Daikyojû Gappa / Gappa the Triphibian Monsters / The Giant Beast Gappa
USA / Japan, 1967
Review by Sam Bett
Posted on 08 February 2009
At first it seems a mistake to find the title Monster from a Prehistoric Planet ascribed to a film about several monsters from a twentieth-century South Pacific island. The original Japanese title, Daikyojû Gappa, literally means “The Enormous Beast Gappa,” with Gappa the name the islanders have given to the monsters that haunt and protect their island. Why insert “prehistoric planet” into the title? Probably, the translation was chosen just to make the film sound grander and more enticing. The ironic result of this English title, however, is that it subtly highlights the film’s dated portrayal of indigenous people and women. While these violations of political correctness may be jarring at times, the film’s many monster attacks offer a chance for laughter, and even a sense of retribution. This way of viewing Monster from a Prehistoric Planet may be anachronistic, but it typifies the ironic way that many modern viewers enjoy schlock cinema.
The film begins with a research vessel funded by the fictitious Japanese magazine Playmate drifting into the stormy bay of a South Sea island. The expedition has come specifically to gather exotic specimens for the central attraction of its Disney-style resort “Playmate Land:” a massive zoo containing species from all over the globe. After witnessing the island’s volcano erupt like a sixth-grade science fair project, the vessel’s curious crew dons their pith helmets and rushes ashore. Here we begin to surmise the secondary implications of “prehistoric planet.” The Japanese, dressed head to toe in khaki and toting radios and field equipment, are the stereotype of civilization. The islanders that promptly ambush their research party, clad in animal skins and shaking spears, are depicted as belonging to a forgotten, primitive world. The notion of social superiority is reiterated when the panicking islanders suddenly rejoice upon hearing that their visitors are Japanese. Their grizzled chieftain recounts how the Japanese came to the island “many moons” ago and promised to return. Now that they have, the local gods are pleased.
Yet the lionized crew promptly abuses its authority. Despite warnings from their local guide Taki, an island youth played by a Japanese boy in blackface, the crew tampers with a giant stone idol, violating a local taboo. The idol crumbles, revealing a sacred cave. Deep inside, past gargantuan ribcages and underground lakes, the crew finds a dinosaur egg that hatches and gives us the first monster-moment of the film: a drowsy baby Gappa taking its first look at the world. The expedition quickly encages and ships the infant beast back to Japan. Before departing, however, a few crewmembers patronizingly offer to take the islanders along and save them from their dangerous island.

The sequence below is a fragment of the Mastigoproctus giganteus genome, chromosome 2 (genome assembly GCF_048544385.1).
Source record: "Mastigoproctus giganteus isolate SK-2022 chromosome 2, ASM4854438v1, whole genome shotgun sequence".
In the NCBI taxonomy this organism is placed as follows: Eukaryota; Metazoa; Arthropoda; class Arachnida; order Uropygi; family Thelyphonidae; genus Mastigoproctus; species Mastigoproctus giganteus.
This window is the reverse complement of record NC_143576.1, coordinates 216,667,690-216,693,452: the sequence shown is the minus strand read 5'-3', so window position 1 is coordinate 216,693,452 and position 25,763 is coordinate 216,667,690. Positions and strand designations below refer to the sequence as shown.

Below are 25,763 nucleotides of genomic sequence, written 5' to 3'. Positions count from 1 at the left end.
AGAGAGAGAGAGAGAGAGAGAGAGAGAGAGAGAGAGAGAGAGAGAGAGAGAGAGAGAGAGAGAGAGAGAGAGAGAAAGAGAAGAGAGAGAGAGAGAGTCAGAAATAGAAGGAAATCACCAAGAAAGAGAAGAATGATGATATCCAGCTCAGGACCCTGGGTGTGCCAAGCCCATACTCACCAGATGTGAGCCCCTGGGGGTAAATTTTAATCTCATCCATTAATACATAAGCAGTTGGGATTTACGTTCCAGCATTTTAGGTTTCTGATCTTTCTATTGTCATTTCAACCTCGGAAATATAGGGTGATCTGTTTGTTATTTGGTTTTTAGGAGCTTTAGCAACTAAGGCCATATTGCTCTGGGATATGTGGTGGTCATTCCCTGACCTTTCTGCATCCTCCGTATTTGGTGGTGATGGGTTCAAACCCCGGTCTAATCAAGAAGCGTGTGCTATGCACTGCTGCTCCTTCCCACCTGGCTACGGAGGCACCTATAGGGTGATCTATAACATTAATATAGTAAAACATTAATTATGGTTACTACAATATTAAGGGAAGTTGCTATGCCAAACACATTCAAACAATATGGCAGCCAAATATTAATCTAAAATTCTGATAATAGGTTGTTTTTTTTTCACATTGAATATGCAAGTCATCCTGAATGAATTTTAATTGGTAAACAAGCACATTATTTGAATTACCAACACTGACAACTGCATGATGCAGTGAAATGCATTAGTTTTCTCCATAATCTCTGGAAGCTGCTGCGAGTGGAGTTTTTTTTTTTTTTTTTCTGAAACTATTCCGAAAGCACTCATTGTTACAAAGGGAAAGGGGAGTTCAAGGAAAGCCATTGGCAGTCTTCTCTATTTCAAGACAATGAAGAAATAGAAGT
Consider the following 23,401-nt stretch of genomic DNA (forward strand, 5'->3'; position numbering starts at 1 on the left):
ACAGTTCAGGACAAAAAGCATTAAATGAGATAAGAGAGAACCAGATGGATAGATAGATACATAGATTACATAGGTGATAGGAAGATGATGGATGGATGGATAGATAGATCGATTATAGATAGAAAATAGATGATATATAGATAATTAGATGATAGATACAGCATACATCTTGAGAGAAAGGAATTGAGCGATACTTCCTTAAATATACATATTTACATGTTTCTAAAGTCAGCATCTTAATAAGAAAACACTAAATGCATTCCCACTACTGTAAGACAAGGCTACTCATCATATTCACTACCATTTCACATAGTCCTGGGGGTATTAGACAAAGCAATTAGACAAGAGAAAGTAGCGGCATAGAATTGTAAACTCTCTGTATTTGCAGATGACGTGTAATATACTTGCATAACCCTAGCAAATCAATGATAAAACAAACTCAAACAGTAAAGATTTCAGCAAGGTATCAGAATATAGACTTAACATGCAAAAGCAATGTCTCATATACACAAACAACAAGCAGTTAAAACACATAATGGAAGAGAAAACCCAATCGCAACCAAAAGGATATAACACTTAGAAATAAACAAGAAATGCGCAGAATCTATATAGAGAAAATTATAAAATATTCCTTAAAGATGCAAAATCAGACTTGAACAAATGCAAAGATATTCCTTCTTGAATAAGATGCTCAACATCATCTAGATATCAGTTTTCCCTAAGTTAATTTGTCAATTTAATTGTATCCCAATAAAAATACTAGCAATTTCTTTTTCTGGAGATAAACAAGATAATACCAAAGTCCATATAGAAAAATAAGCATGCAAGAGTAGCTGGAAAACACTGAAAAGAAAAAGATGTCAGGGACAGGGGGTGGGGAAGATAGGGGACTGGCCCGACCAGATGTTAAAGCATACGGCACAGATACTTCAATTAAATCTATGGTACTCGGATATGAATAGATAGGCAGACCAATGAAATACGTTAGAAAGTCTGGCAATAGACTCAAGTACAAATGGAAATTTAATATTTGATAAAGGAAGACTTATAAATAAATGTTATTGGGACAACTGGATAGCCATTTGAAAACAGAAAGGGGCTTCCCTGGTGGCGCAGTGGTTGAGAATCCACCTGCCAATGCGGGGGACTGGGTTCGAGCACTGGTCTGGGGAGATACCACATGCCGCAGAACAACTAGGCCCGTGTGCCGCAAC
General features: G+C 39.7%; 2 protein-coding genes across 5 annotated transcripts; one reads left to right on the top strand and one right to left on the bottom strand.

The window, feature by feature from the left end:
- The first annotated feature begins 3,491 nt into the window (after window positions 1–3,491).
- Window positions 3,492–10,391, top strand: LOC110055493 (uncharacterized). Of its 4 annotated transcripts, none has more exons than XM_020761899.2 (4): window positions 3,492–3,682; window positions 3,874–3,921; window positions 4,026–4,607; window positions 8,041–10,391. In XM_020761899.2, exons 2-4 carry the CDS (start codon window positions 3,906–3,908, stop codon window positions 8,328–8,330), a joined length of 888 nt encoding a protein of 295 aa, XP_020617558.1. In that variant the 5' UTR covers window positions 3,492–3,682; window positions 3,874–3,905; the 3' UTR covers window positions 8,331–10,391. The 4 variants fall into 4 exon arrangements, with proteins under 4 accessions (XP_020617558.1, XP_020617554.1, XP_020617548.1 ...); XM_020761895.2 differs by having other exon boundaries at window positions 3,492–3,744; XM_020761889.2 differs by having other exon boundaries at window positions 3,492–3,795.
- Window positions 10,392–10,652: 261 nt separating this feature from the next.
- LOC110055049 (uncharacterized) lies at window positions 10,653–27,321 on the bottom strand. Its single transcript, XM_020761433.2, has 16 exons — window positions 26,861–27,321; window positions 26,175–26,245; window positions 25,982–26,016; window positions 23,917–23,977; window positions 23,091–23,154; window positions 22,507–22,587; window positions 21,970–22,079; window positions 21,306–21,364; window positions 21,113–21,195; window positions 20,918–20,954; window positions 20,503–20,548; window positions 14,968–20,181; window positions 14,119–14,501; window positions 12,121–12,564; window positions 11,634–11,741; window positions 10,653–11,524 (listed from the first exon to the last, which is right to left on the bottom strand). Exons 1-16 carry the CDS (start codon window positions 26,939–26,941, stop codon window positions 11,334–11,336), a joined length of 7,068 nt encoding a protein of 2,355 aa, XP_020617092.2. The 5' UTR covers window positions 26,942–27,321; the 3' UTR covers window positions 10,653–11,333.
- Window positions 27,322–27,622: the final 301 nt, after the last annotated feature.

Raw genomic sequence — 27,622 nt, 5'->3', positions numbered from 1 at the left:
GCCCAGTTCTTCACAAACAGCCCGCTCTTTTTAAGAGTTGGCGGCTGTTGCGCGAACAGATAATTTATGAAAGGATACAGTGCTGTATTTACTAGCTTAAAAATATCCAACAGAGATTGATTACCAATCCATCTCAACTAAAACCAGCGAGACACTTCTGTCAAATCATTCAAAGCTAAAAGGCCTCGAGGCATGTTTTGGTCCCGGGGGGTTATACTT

Prewar Japanese colonialism revisited? Perhaps in spirit. The island chieftain’s recollection of an earlier Japanese visit could be a reference to a World War II era reconnaissance mission by the Japanese military. Though the members of the Playmate Expedition do not claim Gappa Island as their own, they do plunder its resources and disrupt its community very much like the way the Japanese military invaded several parts of Asia during the war. Yet the efforts of the crew also point to postwar Japan’s vigorous agenda of reconstruction. When Monster from a Prehistoric Planet was released in 1967, the Japanese economy had shaken itself from the rubble of defeat and entered a period of jolting prosperity. The tourist industry was thriving, and real life resorts like “Playmate Land” were being constructed across the country. Japan had a reason to brag: It was now the symbol and model for progress in Asia. Surely there were many who were uneasy about this breakneck progress. The monster invasions of this film and other contemporary Japanese monster movies may vary in how seriously they portray their disasters, but they all share a focus on the possibility of some monstrous, invasive force interrupting Japan’s social and economic development. Corralling such a disaster safely within the confines of progressively goofier monster movies provided Japanese audiences with a means of collective catharsis, while the neat resolution tagged at the end saved them from having to rethink their country’s behavior.